State Dept report on human rights: US will keep pressure on Pakistan for rights
* Musharraf’s decision to keep uniform has stirred political debate
* Army heavily enaged in politics
WASHINGTON: The United States pledged on Monday to press nations such as China and Russia but also US allies like Pakistan and Saudi Arabia over their human rights record.
The third annual US State Department report on “Supporting Human Rights: The US Record 2004-2005” said Islamabad’s human rights record “remained poor.” “The United States believes that the success of Pakistan’s democratisation efforts is critical to the strength of our long-term relationship and will positively contribute to its effective participation in the Global War on Terrorism,” it said.
The report said Pakistan’s President General Pervez Musharraf’s government had amended the country’s constitution to strengthen his powers at the expense of the National Assembly and that the military remains heavily engaged in politics. It also cited Musharraf’s decision to continue as the army chief, saying that had stirred political debate.
“The government has committed that new local elections will be scheduled for 2005 and national elections to be held no later than 2007 will be free and fair,” the report said. “The United States will continue to encourage the government to adhere to this commitment and will provide needed support.”
However, Assistant Secretary of State for Democracy, Human Rights And Labour Michael Kozak acknowledged that Pakistan was “a really difficult case” and offered only a lukewarm response when asked if the F-16 deal was dependent on additional moves to bolster democracy there.
“I wouldn’t make that linkage right here, right now, but, yes, in a more general sense, that any country that expects to have good relations with us needs to pay attention to their human rights,” he said.
US Secretary of State Condoleezza Rice hammered home the drive for global freedom in presenting the report. The 293-page document vowed to make respect for human rights a test of its bilateral relations across the world. “In all that lies ahead, our nation will continue to clarify for other nations the moral choice between oppression and freedom,” Rice told journalists.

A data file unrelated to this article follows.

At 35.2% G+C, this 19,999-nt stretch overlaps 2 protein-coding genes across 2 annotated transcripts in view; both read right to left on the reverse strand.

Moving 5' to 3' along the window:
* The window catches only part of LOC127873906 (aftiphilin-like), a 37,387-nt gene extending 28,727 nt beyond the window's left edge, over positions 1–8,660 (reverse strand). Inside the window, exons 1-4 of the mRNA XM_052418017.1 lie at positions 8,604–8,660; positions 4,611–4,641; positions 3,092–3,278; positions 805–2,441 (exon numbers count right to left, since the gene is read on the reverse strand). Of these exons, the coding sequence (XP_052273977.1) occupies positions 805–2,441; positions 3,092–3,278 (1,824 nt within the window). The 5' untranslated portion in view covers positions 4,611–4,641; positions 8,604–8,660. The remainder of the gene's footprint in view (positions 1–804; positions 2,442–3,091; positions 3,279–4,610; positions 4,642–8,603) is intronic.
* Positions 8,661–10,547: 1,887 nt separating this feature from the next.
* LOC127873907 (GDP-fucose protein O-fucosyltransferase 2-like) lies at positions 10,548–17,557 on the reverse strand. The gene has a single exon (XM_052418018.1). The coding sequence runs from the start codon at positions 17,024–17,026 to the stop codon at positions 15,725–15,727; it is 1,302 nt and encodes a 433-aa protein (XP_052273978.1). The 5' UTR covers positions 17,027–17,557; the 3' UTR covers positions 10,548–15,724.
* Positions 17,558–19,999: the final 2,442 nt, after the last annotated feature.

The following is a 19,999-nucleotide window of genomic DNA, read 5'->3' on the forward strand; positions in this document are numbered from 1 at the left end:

“We will make it clear that, ultimately, success in our relations depends on the treatment of their own people.” The report issued Monday illustrated the difficulties facing President George W Bush’s administration as it tries to square its pro-democracy drive with political realities across the world.
It cited how the United States lifted most economic sanctions on Libya and moved to normalise ties after Libyan leader Moamer Kadhafi renounced weapons of mass destruction. But at the same time, the report said Libya “remained among the world’s worst violators of human rights” and, for all the promises made by Khadafi to reform, “in reality there has been little change.” The report did provide a response to concerns by critics that Washington would subordinate human rights in China to more strategic goals in dealing with the growing Asian power.
“The United States continues to place a high priority on urging China to bring its human rights practices into compliance with international standards,” the department said. It said the United States was using diplomacy, lobbying and educational programs too loosen up a regime that “continued to suppress political, religious and social groups as well as individuals” considered a threat.
The report said human rights were “a major public diplomacy theme” in dealing with Russia amid concerns that President Vladimir Putin’s regime was backsliding in its commitment to democracy.
“The US human rights and democracy strategy in Russia promotes democratic institutions and processes, a vibrant civil society, fundamental freedoms, rule of law, human rights and anti-trafficking measures,” it said. The department also took key Middle East ally Saudi Arabia to task, saying it still had “serious problems” on the rights front, including arbitrary arrests and abuses of prisoners. agencies